NACC News: March 2017

NACC News publishes information about the Nonprofit Academic Centers Council and its members. We invite you to contribute your news and encourage you to share this newsletter with colleagues, the nonprofit community, and all others you think might find it of interest.


The 2017 NACC Biennial Conference CALL FOR PROPOSALS

NACC 2017 Biennial Conference Overview
The NACC Biennial conference brings together academics, scholars, practitioners, and administrators from around the world to discuss, learn, and share tactics and methods that support and build
university-based educational programs focused on nonprofit and philanthropic studies. Topics for conversation include instruction, pedagogy, research, and substantive issues in education and
administration. NACC invites papers from interested member institutions, their faculty affiliates, graduate students, and other members of the nonprofit community. Proposals will be considered by a review committee, and final manuscripts must be of scholarly quality.

Theme | Nonprofit and Philanthropy Cases: What We Learn from the Stories We Tell
Frequently, at NACC events, members have informally expressed an interest in case studies for use in instruction and other purposes. Many resources are available, including our own research, yet a formal
model for the field of nonprofit- and philanthropy-first case studies has yet to be developed.

We seek papers for this conference that shed light on nonprofit-and-philanthropy-first case studies.
Proposals should frame their papers in accordance with one of the three proposed lines:

  • Models for writing case studies for publication in research publications
  • Models for writing case studies for use in classroom instruction
  • Models of case studies for use in research methodology

We encourage contributors to ground their methodological approach in one of three lines of inquiry:

  1.  A Model for Case Study
    Contributors may develop a methodology or a model for case studies that can be successfully applied as a framework across nonprofit and philanthropy cases and can serve as a basis for cross-case comparisons.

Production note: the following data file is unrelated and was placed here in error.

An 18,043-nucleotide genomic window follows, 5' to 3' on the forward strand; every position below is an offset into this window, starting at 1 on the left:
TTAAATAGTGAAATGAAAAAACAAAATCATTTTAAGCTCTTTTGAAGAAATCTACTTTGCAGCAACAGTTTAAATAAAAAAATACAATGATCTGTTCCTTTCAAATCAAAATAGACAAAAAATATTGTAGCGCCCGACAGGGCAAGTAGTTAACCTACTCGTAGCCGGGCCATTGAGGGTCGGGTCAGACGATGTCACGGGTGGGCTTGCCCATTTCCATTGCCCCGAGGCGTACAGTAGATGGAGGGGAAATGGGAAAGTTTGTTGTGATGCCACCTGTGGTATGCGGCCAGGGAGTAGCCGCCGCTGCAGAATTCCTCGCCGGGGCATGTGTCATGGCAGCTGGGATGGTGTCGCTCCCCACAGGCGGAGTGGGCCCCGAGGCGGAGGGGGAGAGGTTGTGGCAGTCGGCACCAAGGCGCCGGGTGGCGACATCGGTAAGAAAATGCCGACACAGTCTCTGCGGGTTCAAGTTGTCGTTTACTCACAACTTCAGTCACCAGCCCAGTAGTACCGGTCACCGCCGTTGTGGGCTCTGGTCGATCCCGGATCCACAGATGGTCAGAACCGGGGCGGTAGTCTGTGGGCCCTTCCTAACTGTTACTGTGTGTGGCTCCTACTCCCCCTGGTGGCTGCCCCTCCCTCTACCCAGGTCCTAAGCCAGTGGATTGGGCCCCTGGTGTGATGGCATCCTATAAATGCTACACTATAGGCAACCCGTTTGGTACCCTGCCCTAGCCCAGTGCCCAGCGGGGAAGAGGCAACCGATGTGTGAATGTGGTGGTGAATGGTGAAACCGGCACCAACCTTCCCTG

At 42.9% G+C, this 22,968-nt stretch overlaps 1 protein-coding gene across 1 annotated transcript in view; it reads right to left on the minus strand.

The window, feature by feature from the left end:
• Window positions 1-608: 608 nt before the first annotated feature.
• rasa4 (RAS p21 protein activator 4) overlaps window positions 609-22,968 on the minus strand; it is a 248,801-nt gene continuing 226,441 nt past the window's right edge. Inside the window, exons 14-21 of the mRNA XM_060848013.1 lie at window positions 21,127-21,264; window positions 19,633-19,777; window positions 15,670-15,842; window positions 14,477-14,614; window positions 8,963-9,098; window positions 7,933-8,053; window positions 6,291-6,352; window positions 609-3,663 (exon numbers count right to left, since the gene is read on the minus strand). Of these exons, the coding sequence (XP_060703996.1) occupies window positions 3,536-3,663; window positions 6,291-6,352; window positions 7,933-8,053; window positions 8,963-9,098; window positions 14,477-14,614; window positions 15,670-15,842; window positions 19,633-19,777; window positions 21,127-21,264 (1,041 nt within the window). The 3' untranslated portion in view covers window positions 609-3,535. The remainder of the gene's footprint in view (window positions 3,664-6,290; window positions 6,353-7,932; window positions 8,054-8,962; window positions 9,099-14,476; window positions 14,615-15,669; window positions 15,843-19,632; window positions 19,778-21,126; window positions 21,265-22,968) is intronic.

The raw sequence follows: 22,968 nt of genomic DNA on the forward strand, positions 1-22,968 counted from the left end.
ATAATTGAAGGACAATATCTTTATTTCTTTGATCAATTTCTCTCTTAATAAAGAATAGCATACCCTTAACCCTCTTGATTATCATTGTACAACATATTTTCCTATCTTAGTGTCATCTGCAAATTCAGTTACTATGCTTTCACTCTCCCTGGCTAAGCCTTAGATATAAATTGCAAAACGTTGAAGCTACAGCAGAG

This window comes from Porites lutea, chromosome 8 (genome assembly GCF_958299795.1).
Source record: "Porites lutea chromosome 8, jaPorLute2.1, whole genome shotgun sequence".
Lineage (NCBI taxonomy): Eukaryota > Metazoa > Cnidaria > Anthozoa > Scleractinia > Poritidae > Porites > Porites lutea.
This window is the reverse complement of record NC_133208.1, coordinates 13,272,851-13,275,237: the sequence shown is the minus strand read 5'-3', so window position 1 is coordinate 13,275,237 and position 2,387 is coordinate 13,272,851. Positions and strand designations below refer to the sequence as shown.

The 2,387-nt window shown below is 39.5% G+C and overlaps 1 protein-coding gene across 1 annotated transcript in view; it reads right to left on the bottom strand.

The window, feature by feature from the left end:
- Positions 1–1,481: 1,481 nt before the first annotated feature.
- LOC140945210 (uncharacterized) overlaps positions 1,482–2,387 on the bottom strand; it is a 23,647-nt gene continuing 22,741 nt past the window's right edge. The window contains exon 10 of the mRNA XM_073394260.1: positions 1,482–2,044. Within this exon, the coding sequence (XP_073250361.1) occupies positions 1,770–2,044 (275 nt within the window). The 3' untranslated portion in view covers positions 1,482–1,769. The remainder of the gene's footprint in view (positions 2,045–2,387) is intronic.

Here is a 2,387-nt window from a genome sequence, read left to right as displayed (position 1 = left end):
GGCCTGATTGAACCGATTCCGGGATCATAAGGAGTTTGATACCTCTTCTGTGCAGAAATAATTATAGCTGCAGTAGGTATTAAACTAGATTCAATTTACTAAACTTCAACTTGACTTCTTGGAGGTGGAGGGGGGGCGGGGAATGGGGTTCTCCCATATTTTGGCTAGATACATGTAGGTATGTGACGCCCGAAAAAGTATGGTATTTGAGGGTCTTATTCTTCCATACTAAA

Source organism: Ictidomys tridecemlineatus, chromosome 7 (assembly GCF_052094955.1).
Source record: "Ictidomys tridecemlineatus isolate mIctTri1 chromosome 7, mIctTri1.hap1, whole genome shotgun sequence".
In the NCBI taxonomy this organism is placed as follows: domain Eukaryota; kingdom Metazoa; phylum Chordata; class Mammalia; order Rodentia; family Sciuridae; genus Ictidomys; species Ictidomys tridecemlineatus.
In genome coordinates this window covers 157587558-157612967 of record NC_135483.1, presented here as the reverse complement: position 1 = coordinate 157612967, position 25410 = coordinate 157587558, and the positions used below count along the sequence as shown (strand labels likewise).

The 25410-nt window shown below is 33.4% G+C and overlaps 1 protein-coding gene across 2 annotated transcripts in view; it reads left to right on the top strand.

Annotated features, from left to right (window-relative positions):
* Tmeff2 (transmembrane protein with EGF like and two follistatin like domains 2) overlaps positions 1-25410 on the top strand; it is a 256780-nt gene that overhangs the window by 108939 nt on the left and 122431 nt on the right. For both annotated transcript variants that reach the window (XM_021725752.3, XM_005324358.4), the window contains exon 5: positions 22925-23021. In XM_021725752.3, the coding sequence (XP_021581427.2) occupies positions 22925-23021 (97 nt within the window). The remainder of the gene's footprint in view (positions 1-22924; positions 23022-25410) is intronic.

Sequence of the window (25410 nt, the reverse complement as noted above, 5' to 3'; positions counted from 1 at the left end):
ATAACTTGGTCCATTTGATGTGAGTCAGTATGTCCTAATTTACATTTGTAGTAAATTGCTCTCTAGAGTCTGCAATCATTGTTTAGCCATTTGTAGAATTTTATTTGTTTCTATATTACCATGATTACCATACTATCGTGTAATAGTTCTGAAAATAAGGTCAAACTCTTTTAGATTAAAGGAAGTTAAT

2.  Case Studies through the Lens of (Nonprofit- and Philanthropy-First) Research Contributors may present stories that inform theory development by sharing a case study that highlights a nonprofit theory or a nonprofit management dilemma. The contributor will first state the nonprofit theory or the management dilemma in question. The contributor will then present a case or story that illustrates the theory or the dilemma. The contributor will then demonstrate either how the theory has been proven (or disproven) through the case, or will expound upon the management dilemma illustrated by the case study and posit a solution if possible.
  3.  Case Studies as a Tool for (Nonprofit- and Philanthropy-First) Teaching Contributors may present a case study or a series of case studies and, drawing upon scholarly literature and the case study itself, demonstrate how case studies can be useful tools for nonprofit and philanthropy education and instruction.

Description of Session Types
In the interest of creating a stimulating and engaging conference, various session presentation styles are invited (see descriptions below). Proposers should select the appropriate form for the session type they prefer.

Proposals for paper presentations are to be submitted individually for the presentation of a completed paper. Papers submitted individually will be grouped on a common theme to create integrated multi-paper
sessions. All multi-paper sessions will include time for questions following the presentations.
Individual paper proposals should detail the focus of the paper and the way(s) in which it contributes to the body of knowledge in the field of nonprofit and philanthropic studies.

Paper Panel
Panel sessions are pre-arranged collections of 3-4 papers on a common theme. The panel organizer will submit an abstract for each paper as well as a 75-word description to show linkages between papers.
Panels should be interactive, allowing for questions and discussion following the formal presentations.